Over time, most runners come to two almost universal truths: only running will not improve and running is a sport that easily leads to many and varied injuries. The obsession with exceeding our limits as soon as possible means that many times we launch ourselves to run distances or to rhythms to which our body is not prepared, partly pushed by an environment that does not stop repeating that surrendering is not an option to what is usually unite our own unconsciousness. And yes, we reach our goals, but long before our muscles, tendons, and ligaments are sufficiently prepared. We reached the goal but we are not better runners than before.
Once we admit that only running we will not improve as runners, many look in the gym to gain strength, others also use cycling, ellipticals or aqua running to maintain the aerobic background reducing the impacts on the joints. Others like me, in addition to trying not to drown (swim) and not fall off the bike, we started practicing yoga a few years ago with the intention of taming many of the abnormalities that my body brought as standard and that running accentuated. After some years I have been confirming with facts that yoga can help me to run more and better (or at least to continue running the same and not worse)
How can yoga help us to run more and better?
If we ask the (good) coach or runners who have been giving the shoe for a long time about the holy grail of running, most of them would agree that there are some simple, but not infallible, guidelines to improve as a runner and avoid as far as possible. injuries as possible: stretching after running, not neglecting arm strength, doing sit-ups, improving running technique, getting enough rest, etc. The interesting part is that many of these tips can easily follow practicing yoga:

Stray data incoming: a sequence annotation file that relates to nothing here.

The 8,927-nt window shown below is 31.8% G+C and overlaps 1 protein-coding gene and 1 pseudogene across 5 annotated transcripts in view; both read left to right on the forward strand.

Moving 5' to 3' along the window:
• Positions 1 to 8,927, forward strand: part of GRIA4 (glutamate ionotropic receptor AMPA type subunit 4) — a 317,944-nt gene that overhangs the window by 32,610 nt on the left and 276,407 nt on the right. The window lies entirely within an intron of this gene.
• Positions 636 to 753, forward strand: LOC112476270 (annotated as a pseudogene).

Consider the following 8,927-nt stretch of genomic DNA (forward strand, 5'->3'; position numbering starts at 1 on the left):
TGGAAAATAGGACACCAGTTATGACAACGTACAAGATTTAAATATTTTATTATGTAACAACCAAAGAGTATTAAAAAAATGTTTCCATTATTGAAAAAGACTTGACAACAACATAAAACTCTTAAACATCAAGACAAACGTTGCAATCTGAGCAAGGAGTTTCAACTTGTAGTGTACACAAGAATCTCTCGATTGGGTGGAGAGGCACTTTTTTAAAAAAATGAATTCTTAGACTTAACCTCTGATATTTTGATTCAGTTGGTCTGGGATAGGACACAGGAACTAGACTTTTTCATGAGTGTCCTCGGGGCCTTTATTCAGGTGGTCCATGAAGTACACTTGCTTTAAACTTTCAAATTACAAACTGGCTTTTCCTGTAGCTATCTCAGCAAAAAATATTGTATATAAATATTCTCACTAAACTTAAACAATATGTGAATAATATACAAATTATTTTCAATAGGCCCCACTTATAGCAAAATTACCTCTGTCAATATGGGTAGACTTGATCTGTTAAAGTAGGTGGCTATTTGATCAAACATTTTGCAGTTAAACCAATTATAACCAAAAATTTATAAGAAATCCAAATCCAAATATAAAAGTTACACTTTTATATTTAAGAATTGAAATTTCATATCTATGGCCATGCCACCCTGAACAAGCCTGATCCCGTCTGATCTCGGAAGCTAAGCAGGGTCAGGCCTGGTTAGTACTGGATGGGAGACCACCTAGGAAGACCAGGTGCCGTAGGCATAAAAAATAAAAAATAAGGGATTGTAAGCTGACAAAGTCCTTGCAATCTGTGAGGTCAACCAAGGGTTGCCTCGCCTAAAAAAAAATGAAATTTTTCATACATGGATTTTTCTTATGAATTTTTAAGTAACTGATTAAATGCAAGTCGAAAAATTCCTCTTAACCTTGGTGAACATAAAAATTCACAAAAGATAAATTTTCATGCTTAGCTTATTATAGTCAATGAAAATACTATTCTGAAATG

- Improve your running technique and strengthen your feet. In yoga, the support of our feet is the basis for correctly performing most of the poses or asanas. Strengthening the foot and becoming aware of it will allow us to improve our running technique.
- Perform stretches after training sessions. Try to stay flexible without losing the re-activity of your muscles. As we will detail in the next point, with yoga we can significantly improve our flexibility and do it gradually and balanced.
- Learn to control your breathing. Breathing is one of the fundamentals of yoga, we will learn to control and relax it when it is altered.
- Strengthen your upper body, especially lower back and abs. Depending on the type of yoga we will find a more or less physical yoga in a way that adapts more to our needs: strengthen, relax, stretch, etc.
- Do not neglect the work of the arms and shoulders since part of the movement necessary to run is generated from them. Postures like Adho Mukha Svanasana or Chaturanga Dandasana will help us gain strength in our arms and shoulders.
- Strengthen your lower body (quads, abductors, twins, etc.) to avoid joint problems. Postures such as the series of the warrior (virabhadrasana), the posture of the chair (Utkatasana) or others where balance is involved, such as Vrikshasana (Tree), will help us strengthen the muscles that support the joints that are usually more affected when running (knees, hip, and ankle).
- Get enough rest. The practice of yoga, unlike other sports activities, although it requires effort implies a very high degree of concentration, which allows us to isolate our mind from other thoughts and focus only on our body, breathing and how both react to each posture, achieved after practice a high degree of relaxation.